Life Insurance Interpleader Actions: What To Know About These Proceedings
Life insurance claims don’t always unfold in a straightforward manner. When competing claims arise for the life insurance proceeds, the insurance company is not in a position to determine the rightful beneficiary(s). To avoid paying the benefit to the wrong parties, the company files what is called an “interpleader action” with the court and deposits the proceeds with the court until the matter is resolved. The life insurance company then steps aside and lets the competing beneficiaries work things out through the court system.
If you have been served as a party in an interpleader action, or if you’re seeking to obtain proceeds from a life insurance policy that is subject to an interpleader, swift action is essential to protect your right to make a claim and receive benefits. Generally, the person served must timely file an Answer; and in some cases a cross-claim may be appropriate. Disability Insurance Law Group provides guidance on how best to move forward with your claim in the interpleader action makes sure our clients obtain all life insurance benefits to which they are entitled.
Common Grounds For Disputes Over Life Insurance Proceeds
Disputes over life insurance proceeds can arise for many reasons. Some of the most common include:
- Lack of capacity: The policyholder didn’t have the mental capacity to designate or change the beneficiary. Lack of capacity may be due to illness, dementia, catastrophic brain injuries or other factors.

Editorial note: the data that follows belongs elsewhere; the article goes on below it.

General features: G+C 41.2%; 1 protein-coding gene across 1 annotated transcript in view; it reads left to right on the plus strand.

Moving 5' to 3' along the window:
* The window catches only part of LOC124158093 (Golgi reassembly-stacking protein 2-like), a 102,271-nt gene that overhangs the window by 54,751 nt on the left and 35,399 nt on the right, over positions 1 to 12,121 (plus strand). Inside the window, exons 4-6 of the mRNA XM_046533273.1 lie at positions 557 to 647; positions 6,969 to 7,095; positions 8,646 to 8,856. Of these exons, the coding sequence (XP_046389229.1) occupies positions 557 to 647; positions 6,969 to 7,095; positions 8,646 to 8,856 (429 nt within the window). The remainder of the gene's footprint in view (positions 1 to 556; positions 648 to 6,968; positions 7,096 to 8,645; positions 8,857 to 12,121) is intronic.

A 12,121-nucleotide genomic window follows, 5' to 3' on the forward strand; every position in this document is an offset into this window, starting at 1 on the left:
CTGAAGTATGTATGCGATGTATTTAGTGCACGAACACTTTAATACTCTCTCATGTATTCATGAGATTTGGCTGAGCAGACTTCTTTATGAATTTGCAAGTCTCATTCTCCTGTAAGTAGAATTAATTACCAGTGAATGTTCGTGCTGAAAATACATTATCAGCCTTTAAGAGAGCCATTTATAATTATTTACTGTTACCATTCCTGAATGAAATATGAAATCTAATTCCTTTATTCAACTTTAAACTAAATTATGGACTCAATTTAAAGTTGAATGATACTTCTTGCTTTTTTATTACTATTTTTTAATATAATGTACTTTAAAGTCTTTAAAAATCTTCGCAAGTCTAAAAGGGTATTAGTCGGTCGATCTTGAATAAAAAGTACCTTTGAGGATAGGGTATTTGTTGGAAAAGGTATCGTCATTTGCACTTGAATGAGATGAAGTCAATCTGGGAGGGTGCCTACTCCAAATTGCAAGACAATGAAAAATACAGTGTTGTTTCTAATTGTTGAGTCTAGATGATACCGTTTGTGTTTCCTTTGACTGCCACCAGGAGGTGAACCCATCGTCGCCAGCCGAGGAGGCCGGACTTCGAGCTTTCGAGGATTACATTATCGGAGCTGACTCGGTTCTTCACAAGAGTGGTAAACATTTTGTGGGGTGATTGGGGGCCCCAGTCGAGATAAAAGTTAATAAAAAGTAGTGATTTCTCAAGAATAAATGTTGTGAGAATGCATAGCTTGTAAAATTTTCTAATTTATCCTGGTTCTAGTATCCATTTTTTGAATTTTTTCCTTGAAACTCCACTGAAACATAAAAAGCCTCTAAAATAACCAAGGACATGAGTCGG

- Undue influence or duress: If a beneficiary improperly influenced or forced the policyholder to designate them as the beneficiary, that may be grounds to invalidate their claim to the life insurance proceeds.
- Divorce or ERISA preemption: When an ex-spouse is still listed as the beneficiary, their claim be invalidated due to divorce. With life insurance policies that are subject to the Employee Retirement Income Security Act of 1974 (ERISA), preemption issues may also arise.
- Homicide: In these tragic cases, the beneficiary cannot recover life insurance proceeds if they played a role in the policyholder’s death. Note that criminal charges or a conviction aren’t necessary to pursue these claims.
As you can see, these issues are often complex, requiring in-depth evidence to sort out whether the named beneficiaries should rightfully receive the policy proceeds. Experienced legal representation is necessary for supporting your claim.
Work With A Legal Team That Understands The Intricacies Of These Cases
We can answer all your questions and advocate for your rights through all stages of the interpleader action. Our attorneys are deeply familiar with the nuances of life insurance law and interpleader actions. Here, your rights are in good hands.
To learn more, call 954-989-9000 or reach out online to schedule a free initial consultation with a member of our firm.